Earlier data analysis of 27,521 births in the same department focused on ethnicity and its possible effects on the duration of labor. While the first stage was not different between the groups, the second stage was considerably shorter among black women compared to White, Asian and Latina women, albeit modestly, about 22 minutes in nulliparas and 7 minutes for multiparas. In Asian women the second stage lasted longer.

Epidural technique may also affect the duration of labor. Two trials independently studied the effects of walking epidurals on the outcomes of labor, including its duration. One of them found statistically significant difference was noted in the duration of labor: 173.4 (+/-109.9) in epidural vs. 236.4 (+/-130.6) minutes in non-epidural group. The other found no such shortening of labor by epidural, as measured from the time of epidural insertion to complete cervical dilatation. The studies used different local anesthetic mixtures: 0.1% ropivacaine and 0.6 mcg/ml sufentanyl in the former and much weaker mixture, 0.07% ropivacaine and 2 microgram/ml of fentanyl in the latter. It is plausible that the level of analgesia produced by less potent mixture in the second study was not adequate to shorten labor. It is equally possible that other factors that were not taken into account in both studies influenced the duration of childbirth.

It has also been demonstrated that epidural placed early in labor may have different effect on the duration when compared with late epidural. In a 2009 study from Chicago labor epidural was placed either before or after cervical dilation reached 4cm. There was no difference in the rate of caesarean section, mode of vaginal delivery or neonatal Apgar scores between the groups. On the other hand, pain scores were considerably lower and the duration of labor shorter in the early epidural group.
Labor is a complex process, and the duration of its stages varies greatly from patient to patient, independently of the use of epidural. The woman’s age remains the most important parameter that determines the duration of childbirth. The present consensus is that epidural analgesia increases the duration of the second stage of labor. The data from other trials suggest that superior pain relief resulting from epidural may actually shorten labor. In any case, the increase that has been demonstrated is modest and clinically not significant. The main concern of prolonged labor is the wellbeing of the newborn. However, no neonatal side-effects have been demonstrated as the result of longer labor caused by epidural.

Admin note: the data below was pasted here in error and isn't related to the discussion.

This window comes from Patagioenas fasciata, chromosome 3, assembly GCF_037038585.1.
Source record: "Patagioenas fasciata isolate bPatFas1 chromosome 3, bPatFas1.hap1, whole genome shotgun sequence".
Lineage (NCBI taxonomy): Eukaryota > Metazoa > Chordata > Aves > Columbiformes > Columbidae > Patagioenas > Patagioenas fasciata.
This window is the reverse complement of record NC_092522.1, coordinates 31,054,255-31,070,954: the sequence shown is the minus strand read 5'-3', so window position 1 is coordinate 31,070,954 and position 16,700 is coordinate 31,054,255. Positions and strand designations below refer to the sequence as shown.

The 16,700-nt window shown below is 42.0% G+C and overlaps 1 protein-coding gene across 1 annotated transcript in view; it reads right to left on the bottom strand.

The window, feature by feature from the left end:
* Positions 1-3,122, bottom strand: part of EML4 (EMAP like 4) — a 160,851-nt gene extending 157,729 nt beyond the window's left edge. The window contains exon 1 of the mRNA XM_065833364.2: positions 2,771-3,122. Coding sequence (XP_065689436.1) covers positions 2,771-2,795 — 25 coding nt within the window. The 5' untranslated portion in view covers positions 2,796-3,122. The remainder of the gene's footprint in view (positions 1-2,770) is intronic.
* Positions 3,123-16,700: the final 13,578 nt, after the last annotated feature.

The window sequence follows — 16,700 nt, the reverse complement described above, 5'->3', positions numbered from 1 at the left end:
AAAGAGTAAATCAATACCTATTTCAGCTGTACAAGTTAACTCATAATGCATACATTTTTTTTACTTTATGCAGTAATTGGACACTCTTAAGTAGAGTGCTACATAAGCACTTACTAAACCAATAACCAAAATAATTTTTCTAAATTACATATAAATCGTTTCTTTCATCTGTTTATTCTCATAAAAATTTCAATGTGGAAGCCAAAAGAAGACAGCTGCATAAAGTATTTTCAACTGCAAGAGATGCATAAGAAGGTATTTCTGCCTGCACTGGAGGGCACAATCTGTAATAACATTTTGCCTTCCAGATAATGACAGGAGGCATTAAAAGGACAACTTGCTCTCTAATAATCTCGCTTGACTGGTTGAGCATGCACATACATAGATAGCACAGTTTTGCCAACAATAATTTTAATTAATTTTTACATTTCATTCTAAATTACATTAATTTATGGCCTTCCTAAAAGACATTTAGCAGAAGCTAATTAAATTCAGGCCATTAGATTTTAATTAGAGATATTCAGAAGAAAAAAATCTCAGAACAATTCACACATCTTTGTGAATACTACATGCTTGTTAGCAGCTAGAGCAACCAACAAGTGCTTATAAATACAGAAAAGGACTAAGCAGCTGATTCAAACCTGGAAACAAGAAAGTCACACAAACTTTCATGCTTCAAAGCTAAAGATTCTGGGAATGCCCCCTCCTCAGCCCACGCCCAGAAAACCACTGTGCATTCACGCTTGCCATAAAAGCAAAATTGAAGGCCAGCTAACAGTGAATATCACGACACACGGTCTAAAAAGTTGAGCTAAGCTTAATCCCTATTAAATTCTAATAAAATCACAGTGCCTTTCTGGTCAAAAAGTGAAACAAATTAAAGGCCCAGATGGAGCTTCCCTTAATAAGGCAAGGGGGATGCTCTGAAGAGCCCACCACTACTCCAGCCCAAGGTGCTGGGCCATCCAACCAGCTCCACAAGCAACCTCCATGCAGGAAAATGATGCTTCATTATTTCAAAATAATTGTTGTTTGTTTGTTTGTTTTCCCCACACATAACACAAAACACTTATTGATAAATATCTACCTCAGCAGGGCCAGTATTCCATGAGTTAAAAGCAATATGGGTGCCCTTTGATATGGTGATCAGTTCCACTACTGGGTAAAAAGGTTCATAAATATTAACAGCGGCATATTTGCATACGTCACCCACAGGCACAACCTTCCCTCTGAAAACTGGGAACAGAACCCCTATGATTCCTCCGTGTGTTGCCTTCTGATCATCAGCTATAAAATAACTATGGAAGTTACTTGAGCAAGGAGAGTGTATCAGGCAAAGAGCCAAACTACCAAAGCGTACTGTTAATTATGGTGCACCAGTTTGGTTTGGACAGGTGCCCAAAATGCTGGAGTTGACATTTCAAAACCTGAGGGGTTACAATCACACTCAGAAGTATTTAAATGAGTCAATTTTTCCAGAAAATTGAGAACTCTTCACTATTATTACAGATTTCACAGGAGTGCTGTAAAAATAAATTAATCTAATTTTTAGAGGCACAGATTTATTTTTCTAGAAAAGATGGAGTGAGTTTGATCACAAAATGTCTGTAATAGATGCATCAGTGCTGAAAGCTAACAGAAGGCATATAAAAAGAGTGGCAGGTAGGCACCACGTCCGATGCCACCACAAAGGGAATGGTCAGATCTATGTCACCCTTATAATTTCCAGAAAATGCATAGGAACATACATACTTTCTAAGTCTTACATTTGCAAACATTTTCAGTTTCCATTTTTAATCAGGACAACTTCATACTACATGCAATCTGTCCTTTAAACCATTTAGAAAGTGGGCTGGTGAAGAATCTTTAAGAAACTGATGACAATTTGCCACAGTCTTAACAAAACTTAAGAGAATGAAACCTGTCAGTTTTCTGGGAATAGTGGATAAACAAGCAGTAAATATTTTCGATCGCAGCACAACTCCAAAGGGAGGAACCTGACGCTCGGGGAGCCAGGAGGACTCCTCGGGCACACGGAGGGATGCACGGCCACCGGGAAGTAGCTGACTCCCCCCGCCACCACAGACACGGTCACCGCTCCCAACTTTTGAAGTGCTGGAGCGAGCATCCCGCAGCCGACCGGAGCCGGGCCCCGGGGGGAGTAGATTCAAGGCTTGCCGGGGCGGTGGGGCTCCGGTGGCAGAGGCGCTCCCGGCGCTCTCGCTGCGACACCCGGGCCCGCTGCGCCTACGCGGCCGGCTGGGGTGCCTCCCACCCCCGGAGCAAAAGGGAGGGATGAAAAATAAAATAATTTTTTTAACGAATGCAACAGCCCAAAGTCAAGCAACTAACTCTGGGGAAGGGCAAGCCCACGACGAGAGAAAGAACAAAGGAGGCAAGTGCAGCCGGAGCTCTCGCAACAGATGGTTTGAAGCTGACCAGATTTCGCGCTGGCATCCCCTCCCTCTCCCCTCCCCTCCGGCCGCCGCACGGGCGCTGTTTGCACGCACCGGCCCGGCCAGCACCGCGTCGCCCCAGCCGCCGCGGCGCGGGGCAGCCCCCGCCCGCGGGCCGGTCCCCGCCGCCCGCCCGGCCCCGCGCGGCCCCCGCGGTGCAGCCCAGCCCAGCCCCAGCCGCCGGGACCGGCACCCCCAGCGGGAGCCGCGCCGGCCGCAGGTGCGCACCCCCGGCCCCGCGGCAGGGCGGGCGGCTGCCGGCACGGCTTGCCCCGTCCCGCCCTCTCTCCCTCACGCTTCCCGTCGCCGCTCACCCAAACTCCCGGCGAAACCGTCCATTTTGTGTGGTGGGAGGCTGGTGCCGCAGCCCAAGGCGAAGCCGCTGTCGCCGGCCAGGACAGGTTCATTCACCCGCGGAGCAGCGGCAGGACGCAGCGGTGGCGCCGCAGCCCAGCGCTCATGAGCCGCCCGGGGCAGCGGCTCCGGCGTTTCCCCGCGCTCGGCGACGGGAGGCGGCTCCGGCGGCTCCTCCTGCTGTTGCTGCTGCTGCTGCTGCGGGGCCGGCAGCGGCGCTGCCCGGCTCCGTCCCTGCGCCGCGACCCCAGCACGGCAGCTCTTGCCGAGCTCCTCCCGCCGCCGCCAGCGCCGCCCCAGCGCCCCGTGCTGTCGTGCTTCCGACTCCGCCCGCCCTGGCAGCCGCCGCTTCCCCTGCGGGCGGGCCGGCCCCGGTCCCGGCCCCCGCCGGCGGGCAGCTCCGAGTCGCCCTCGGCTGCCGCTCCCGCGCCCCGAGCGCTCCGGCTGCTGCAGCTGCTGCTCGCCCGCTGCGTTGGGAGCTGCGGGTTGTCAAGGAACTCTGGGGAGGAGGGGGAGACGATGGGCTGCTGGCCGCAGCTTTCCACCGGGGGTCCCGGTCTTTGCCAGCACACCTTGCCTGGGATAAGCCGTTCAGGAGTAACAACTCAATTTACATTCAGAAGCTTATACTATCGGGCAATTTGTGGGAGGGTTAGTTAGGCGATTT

References:

1. Anim-Somuah M, Smyth RMD, Howell CJ. Epidural versus non-epidural or no analgesia in labour. Cochrane Database of Systematic Reviews 2005, Issue 4. Art. No.: CD000331. DOI: 10.1002/14651858.CD000331.pub2.

2. Greenberg MB, Cheng YW, Sullivan M, Norton ME, Hopkins LM, Caughey AB. Does length of labor vary by maternal age? Am J Obstet Gynecol 2007;197:428.e1-428.e7.

3. Greenberg MB, Cheng YW, Hopkins LM, Stotland NE, Bryant AS, Caughey AB. Are there ethnic differences in the length of labor? American Journal of Obstetrics and Gynecology (2006) 195, 743–8.

4. Karraz MA. Ambulatory epidural anesthesia and the duration of labor. Int J Gynaecol Obstet. 2003 Feb; 80(2): 117-22.

5. Vallejo MC, Firestone LL, Mandell GL, Jaime F, Makishima S, Ramanathan S. Effect of epidural analgesia with ambulation on labor duration. Anesthesiology. 2001 Oct; 95(4): 857-61.

6. Wong CA, McCarthy RJ, Sullivan JT, Scavone BM, Gerber SE, Yaghmour EA. Early compared with late neuraxial analgesia in nulliparous labor induction: a randomized controlled trial. Obstet Gynecol. 2009 May;113(5):1066-74.

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Dr. Eugene Smetannikov is a practicing anesthesiologist with the interest in obstetric anesthesia. He is the author of the most comprehensive book on the subject, The Truth About Labor Epidural